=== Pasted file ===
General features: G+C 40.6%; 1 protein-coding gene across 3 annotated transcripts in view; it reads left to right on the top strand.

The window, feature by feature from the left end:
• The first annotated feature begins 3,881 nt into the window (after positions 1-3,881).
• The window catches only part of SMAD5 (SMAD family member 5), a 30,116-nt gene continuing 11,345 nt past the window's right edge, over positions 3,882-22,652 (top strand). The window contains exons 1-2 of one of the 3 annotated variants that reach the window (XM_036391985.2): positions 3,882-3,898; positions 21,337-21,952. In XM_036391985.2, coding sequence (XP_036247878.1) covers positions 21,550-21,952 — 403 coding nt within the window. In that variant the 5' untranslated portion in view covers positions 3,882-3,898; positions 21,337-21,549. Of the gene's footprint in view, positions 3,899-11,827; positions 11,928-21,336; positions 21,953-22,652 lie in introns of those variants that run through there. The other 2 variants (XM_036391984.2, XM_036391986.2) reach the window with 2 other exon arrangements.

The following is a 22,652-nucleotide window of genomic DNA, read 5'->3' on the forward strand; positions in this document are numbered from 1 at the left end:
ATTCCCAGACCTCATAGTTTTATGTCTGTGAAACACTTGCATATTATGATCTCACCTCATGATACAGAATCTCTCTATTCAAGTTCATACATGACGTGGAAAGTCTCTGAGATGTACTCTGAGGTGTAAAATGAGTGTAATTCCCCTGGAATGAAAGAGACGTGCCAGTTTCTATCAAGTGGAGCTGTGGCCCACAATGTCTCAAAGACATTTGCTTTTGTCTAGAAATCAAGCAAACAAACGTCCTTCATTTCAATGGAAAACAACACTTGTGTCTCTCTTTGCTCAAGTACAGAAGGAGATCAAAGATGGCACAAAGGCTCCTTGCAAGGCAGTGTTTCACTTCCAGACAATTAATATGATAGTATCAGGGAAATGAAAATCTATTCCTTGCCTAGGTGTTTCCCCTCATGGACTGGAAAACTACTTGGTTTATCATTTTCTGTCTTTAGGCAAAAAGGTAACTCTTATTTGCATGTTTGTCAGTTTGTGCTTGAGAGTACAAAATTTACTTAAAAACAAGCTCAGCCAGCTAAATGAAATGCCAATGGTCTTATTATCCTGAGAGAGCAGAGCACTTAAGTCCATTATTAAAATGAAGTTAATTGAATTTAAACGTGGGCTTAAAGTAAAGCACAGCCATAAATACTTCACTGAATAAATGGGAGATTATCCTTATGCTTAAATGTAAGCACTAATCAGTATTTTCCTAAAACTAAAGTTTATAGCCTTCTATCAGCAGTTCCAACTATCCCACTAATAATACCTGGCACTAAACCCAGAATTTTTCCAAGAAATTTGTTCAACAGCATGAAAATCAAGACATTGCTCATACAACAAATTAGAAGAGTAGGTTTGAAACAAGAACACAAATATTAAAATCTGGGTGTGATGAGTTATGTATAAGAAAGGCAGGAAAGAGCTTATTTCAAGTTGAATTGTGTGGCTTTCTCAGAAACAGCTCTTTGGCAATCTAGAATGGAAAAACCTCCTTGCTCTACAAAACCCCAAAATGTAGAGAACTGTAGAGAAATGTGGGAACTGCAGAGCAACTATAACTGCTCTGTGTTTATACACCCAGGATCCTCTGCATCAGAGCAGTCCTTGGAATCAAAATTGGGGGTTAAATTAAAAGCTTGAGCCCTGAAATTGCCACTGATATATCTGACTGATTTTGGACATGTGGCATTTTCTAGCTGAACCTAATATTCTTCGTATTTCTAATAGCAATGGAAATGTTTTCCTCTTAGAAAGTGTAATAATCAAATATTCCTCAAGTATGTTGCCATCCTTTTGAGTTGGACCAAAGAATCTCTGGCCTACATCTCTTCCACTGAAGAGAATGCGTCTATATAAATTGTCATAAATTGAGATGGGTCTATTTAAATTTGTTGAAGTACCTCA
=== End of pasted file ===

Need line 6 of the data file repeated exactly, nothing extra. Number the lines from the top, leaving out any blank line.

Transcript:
ATTCCCAGACCTCATAGTTTTATGTCTGTGAAACACTTGCATATTATGATCTCACCTCATGATACAGAATCTCTCTATTCAAGTTCATACATGACGTGGAAAGTCTCTGAGATGTACTCTGAGGTGTAAAATGAGTGTAATTCCCCTGGAATGAAAGAGACGTGCCAGTTTCTATCAAGTGGAGCTGTGGCCCACAATGTCTCAAAGACATTTGCTTTTGTCTAGAAATCAAGCAAACAAACGTCCTTCATTTCAATGGAAAACAACACTTGTGTCTCTCTTTGCTCAAGTACAGAAGGAGATCAAAGATGGCACAAAGGCTCCTTGCAAGGCAGTGTTTCACTTCCAGACAATTAATATGATAGTATCAGGGAAATGAAAATCTATTCCTTGCCTAGGTGTTTCCCCTCATGGACTGGAAAACTACTTGGTTTATCATTTTCTGTCTTTAGGCAAAAAGGTAACTCTTATTTGCATGTTTGTCAGTTTGTGCTTGAGAGTACAAAATTTACTTAAAAACAAGCTCAGCCAGCTAAATGAAATGCCAATGGTCTTATTATCCTGAGAGAGCAGAGCACTTAAGTCCATTATTAAAATGAAGTTAATTGAATTTAAACGTGGGCTTAAAGTAAAGCACAGCCATAAATACTTCACTGAATAAATGGGAGATTATCCTTATGCTTAAATGTAAGCACTAATCAGTATTTTCCTAAAACTAAAGTTTATAGCCTTCTATCAGCAGTTCCAACTATCCCACTAATAATACCTGGCACTAAACCCAGAATTTTTCCAAGAAATTTGTTCAACAGCATGAAAATCAAGACATTGCTCATACAACAAATTAGAAGAGTAGGTTTGAAACAAGAACACAAATATTAAAATCTGGGTGTGATGAGTTATGTATAAGAAAGGCAGGAAAGAGCTTATTTCAAGTTGAATTGTGTGGCTTTCTCAGAAACAGCTCTTTGGCAATCTAGAATGGAAAAACCTCCTTGCTCTACAAAACCCCAAAATGTAGAGAACTGTAGAGAAATGTGGGAACTGCAGAGCAACTATAACTGCTCTGTGTTTATACACCCAGGATCCTCTGCATCAGAGCAGTCCTTGGAATCAAAATTGGGGGTTAAATTAAAAGCTTGAGCCCTGAAATTGCCACTGATATATCTGACTGATTTTGGACATGTGGCATTTTCTAGCTGAACCTAATATTCTTCGTATTTCTAATAGCAATGGAAATGTTTTCCTCTTAGAAAGTGTAATAATCAAATATTCCTCAAGTATGTTGCCATCCTTTTGAGTTGGACCAAAGAATCTCTGGCCTACATCTCTTCCACTGAAGAGAATGCGTCTATATAAATTGTCATAAATTGAGATGGGTCTATTTAAATTTGTTGAAGTACCTCA